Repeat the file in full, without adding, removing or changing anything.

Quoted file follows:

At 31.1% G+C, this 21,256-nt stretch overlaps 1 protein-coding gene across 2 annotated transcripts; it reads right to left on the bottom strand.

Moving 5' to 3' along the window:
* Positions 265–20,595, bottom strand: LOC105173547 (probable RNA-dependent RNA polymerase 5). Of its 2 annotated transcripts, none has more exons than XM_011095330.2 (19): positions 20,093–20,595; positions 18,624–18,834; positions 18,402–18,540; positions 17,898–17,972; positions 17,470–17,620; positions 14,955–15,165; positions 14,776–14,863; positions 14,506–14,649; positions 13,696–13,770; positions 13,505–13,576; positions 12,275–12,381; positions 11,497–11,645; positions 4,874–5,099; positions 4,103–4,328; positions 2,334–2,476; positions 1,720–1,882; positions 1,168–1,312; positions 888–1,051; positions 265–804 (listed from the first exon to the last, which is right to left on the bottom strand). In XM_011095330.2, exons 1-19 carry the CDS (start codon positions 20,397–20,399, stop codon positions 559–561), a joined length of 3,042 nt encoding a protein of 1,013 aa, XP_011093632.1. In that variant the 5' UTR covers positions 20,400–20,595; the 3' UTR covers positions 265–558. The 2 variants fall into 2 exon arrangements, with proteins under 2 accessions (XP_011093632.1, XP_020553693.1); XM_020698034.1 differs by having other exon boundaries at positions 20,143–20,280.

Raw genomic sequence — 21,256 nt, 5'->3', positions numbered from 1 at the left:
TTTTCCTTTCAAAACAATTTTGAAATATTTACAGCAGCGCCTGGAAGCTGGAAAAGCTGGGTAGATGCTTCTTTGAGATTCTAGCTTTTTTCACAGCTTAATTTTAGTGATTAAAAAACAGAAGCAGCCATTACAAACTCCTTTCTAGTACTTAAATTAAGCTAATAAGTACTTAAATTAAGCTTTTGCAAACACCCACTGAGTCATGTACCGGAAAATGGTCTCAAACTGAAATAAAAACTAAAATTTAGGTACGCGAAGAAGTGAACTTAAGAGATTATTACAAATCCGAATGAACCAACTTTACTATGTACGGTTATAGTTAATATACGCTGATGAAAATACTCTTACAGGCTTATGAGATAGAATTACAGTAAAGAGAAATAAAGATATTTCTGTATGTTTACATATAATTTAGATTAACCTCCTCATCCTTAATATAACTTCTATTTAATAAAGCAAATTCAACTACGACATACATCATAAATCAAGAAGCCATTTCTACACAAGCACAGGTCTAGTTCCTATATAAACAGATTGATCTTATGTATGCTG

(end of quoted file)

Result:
At 31.1% G+C, this 21,256-nt stretch overlaps 1 protein-coding gene across 2 annotated transcripts; it reads right to left on the bottom strand.

Moving 5' to 3' along the window:
* Positions 265–20,595, bottom strand: LOC105173547 (probable RNA-dependent RNA polymerase 5). Of its 2 annotated transcripts, none has more exons than XM_011095330.2 (19): positions 20,093–20,595; positions 18,624–18,834; positions 18,402–18,540; positions 17,898–17,972; positions 17,470–17,620; positions 14,955–15,165; positions 14,776–14,863; positions 14,506–14,649; positions 13,696–13,770; positions 13,505–13,576; positions 12,275–12,381; positions 11,497–11,645; positions 4,874–5,099; positions 4,103–4,328; positions 2,334–2,476; positions 1,720–1,882; positions 1,168–1,312; positions 888–1,051; positions 265–804 (listed from the first exon to the last, which is right to left on the bottom strand). In XM_011095330.2, exons 1-19 carry the CDS (start codon positions 20,397–20,399, stop codon positions 559–561), a joined length of 3,042 nt encoding a protein of 1,013 aa, XP_011093632.1. In that variant the 5' UTR covers positions 20,400–20,595; the 3' UTR covers positions 265–558. The 2 variants fall into 2 exon arrangements, with proteins under 2 accessions (XP_011093632.1, XP_020553693.1); XM_020698034.1 differs by having other exon boundaries at positions 20,143–20,280.

Raw genomic sequence — 21,256 nt, 5'->3', positions numbered from 1 at the left:
TTTTCCTTTCAAAACAATTTTGAAATATTTACAGCAGCGCCTGGAAGCTGGAAAAGCTGGGTAGATGCTTCTTTGAGATTCTAGCTTTTTTCACAGCTTAATTTTAGTGATTAAAAAACAGAAGCAGCCATTACAAACTCCTTTCTAGTACTTAAATTAAGCTAATAAGTACTTAAATTAAGCTTTTGCAAACACCCACTGAGTCATGTACCGGAAAATGGTCTCAAACTGAAATAAAAACTAAAATTTAGGTACGCGAAGAAGTGAACTTAAGAGATTATTACAAATCCGAATGAACCAACTTTACTATGTACGGTTATAGTTAATATACGCTGATGAAAATACTCTTACAGGCTTATGAGATAGAATTACAGTAAAGAGAAATAAAGATATTTCTGTATGTTTACATATAATTTAGATTAACCTCCTCATCCTTAATATAACTTCTATTTAATAAAGCAAATTCAACTACGACATACATCATAAATCAAGAAGCCATTTCTACACAAGCACAGGTCTAGTTCCTATATAAACAGATTGATCTTATGTATGCTG